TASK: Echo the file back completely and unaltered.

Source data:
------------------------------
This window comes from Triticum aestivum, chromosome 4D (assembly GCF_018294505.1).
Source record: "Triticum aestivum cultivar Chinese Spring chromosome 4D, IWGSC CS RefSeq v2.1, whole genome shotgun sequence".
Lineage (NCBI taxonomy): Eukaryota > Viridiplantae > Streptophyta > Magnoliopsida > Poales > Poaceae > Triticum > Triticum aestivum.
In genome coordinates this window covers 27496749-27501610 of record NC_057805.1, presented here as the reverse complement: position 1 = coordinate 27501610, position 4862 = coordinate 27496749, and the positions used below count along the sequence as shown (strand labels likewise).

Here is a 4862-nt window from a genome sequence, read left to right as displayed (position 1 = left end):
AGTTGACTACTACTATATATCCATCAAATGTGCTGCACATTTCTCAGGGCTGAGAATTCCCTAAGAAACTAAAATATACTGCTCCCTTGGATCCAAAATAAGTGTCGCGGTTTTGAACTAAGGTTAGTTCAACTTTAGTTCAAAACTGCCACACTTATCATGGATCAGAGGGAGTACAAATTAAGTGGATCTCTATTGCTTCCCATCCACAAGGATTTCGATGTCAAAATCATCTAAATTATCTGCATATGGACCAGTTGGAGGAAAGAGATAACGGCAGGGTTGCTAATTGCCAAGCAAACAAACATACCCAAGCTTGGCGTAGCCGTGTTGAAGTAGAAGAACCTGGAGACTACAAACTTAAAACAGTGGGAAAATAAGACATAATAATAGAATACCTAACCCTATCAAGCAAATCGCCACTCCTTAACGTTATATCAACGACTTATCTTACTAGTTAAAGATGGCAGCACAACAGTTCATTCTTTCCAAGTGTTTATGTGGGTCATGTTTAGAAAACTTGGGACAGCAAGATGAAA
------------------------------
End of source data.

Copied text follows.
This window comes from Triticum aestivum, chromosome 4D (assembly GCF_018294505.1).
Source record: "Triticum aestivum cultivar Chinese Spring chromosome 4D, IWGSC CS RefSeq v2.1, whole genome shotgun sequence".
Lineage (NCBI taxonomy): Eukaryota > Viridiplantae > Streptophyta > Magnoliopsida > Poales > Poaceae > Triticum > Triticum aestivum.
In genome coordinates this window covers 27496749-27501610 of record NC_057805.1, presented here as the reverse complement: position 1 = coordinate 27501610, position 4862 = coordinate 27496749, and the positions used below count along the sequence as shown (strand labels likewise).

Here is a 4862-nt window from a genome sequence, read left to right as displayed (position 1 = left end):
AGTTGACTACTACTATATATCCATCAAATGTGCTGCACATTTCTCAGGGCTGAGAATTCCCTAAGAAACTAAAATATACTGCTCCCTTGGATCCAAAATAAGTGTCGCGGTTTTGAACTAAGGTTAGTTCAACTTTAGTTCAAAACTGCCACACTTATCATGGATCAGAGGGAGTACAAATTAAGTGGATCTCTATTGCTTCCCATCCACAAGGATTTCGATGTCAAAATCATCTAAATTATCTGCATATGGACCAGTTGGAGGAAAGAGATAACGGCAGGGTTGCTAATTGCCAAGCAAACAAACATACCCAAGCTTGGCGTAGCCGTGTTGAAGTAGAAGAACCTGGAGACTACAAACTTAAAACAGTGGGAAAATAAGACATAATAATAGAATACCTAACCCTATCAAGCAAATCGCCACTCCTTAACGTTATATCAACGACTTATCTTACTAGTTAAAGATGGCAGCACAACAGTTCATTCTTTCCAAGTGTTTATGTGGGTCATGTTTAGAAAACTTGGGACAGCAAGATGAAA